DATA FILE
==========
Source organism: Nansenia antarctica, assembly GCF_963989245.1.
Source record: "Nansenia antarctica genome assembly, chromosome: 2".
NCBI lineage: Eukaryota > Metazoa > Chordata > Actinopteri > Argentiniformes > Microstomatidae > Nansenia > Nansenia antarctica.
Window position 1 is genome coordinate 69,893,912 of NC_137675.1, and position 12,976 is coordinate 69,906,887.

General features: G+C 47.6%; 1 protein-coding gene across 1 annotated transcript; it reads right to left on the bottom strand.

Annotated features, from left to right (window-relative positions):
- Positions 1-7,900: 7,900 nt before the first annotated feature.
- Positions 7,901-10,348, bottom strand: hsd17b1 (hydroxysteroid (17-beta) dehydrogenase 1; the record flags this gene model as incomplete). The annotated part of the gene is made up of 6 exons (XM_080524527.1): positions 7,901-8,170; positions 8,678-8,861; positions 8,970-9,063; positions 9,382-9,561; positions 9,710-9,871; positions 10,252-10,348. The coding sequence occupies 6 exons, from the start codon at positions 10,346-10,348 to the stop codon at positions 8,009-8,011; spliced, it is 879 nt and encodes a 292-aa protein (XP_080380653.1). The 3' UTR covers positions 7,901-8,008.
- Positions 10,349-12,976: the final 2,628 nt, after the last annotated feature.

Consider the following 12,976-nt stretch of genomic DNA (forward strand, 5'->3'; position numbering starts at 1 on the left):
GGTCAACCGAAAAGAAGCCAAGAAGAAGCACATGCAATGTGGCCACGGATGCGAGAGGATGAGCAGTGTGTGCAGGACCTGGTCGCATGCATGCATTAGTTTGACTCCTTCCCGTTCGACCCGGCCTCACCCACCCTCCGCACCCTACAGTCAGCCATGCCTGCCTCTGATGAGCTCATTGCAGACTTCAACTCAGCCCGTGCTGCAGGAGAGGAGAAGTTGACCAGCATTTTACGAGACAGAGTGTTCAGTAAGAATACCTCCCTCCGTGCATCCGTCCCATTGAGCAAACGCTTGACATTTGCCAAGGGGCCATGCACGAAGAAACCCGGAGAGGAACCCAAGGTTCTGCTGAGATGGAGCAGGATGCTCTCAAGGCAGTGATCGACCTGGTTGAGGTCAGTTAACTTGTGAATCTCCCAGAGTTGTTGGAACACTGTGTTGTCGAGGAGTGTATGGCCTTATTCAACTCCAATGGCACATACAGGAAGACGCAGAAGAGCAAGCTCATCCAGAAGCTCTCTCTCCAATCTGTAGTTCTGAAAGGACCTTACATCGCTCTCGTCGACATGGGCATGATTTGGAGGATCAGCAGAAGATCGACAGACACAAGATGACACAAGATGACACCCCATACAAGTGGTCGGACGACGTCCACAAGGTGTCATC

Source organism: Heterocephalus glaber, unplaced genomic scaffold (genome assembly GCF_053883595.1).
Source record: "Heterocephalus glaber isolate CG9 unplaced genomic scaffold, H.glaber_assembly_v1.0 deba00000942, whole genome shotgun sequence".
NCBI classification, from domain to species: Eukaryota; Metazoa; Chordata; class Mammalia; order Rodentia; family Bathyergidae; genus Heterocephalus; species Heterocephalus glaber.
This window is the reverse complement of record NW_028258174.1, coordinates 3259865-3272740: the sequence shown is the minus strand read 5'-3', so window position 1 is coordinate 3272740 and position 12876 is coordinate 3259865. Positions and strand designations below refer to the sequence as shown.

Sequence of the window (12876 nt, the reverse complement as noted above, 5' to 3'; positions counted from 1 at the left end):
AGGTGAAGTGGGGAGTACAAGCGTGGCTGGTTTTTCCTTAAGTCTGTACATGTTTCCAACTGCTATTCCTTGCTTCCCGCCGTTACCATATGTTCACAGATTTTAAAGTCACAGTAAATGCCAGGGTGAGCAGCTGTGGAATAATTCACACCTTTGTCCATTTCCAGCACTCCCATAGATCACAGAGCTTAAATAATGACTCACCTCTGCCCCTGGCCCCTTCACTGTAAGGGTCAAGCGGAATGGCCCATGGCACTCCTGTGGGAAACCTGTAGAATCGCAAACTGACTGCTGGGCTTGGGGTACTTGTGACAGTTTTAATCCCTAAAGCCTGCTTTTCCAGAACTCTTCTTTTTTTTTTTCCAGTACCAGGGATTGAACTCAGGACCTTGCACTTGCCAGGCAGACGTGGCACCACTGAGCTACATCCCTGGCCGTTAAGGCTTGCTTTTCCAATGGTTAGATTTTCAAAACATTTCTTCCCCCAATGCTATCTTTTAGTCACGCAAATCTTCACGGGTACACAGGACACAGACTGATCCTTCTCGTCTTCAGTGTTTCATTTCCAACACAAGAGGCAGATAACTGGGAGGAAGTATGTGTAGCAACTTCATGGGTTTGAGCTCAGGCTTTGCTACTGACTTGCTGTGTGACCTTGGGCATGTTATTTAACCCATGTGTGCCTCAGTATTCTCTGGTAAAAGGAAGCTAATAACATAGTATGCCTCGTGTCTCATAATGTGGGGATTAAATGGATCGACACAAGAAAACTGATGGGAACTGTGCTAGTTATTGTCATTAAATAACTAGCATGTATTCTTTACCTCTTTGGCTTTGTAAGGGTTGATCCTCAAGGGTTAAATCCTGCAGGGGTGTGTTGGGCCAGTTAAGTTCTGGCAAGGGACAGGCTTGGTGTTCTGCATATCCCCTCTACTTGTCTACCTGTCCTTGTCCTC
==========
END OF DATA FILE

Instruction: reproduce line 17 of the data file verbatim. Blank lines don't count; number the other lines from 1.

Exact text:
AGGTGAAGTGGGGAGTACAAGCGTGGCTGGTTTTTCCTTAAGTCTGTACATGTTTCCAACTGCTATTCCTTGCTTCCCGCCGTTACCATATGTTCACAGATTTTAAAGTCACAGTAAATGCCAGGGTGAGCAGCTGTGGAATAATTCACACCTTTGTCCATTTCCAGCACTCCCATAGATCACAGAGCTTAAATAATGACTCACCTCTGCCCCTGGCCCCTTCACTGTAAGGGTCAAGCGGAATGGCCCATGGCACTCCTGTGGGAAACCTGTAGAATCGCAAACTGACTGCTGGGCTTGGGGTACTTGTGACAGTTTTAATCCCTAAAGCCTGCTTTTCCAGAACTCTTCTTTTTTTTTTTCCAGTACCAGGGATTGAACTCAGGACCTTGCACTTGCCAGGCAGACGTGGCACCACTGAGCTACATCCCTGGCCGTTAAGGCTTGCTTTTCCAATGGTTAGATTTTCAAAACATTTCTTCCCCCAATGCTATCTTTTAGTCACGCAAATCTTCACGGGTACACAGGACACAGACTGATCCTTCTCGTCTTCAGTGTTTCATTTCCAACACAAGAGGCAGATAACTGGGAGGAAGTATGTGTAGCAACTTCATGGGTTTGAGCTCAGGCTTTGCTACTGACTTGCTGTGTGACCTTGGGCATGTTATTTAACCCATGTGTGCCTCAGTATTCTCTGGTAAAAGGAAGCTAATAACATAGTATGCCTCGTGTCTCATAATGTGGGGATTAAATGGATCGACACAAGAAAACTGATGGGAACTGTGCTAGTTATTGTCATTAAATAACTAGCATGTATTCTTTACCTCTTTGGCTTTGTAAGGGTTGATCCTCAAGGGTTAAATCCTGCAGGGGTGTGTTGGGCCAGTTAAGTTCTGGCAAGGGACAGGCTTGGTGTTCTGCATATCCCCTCTACTTGTCTACCTGTCCTTGTCCTC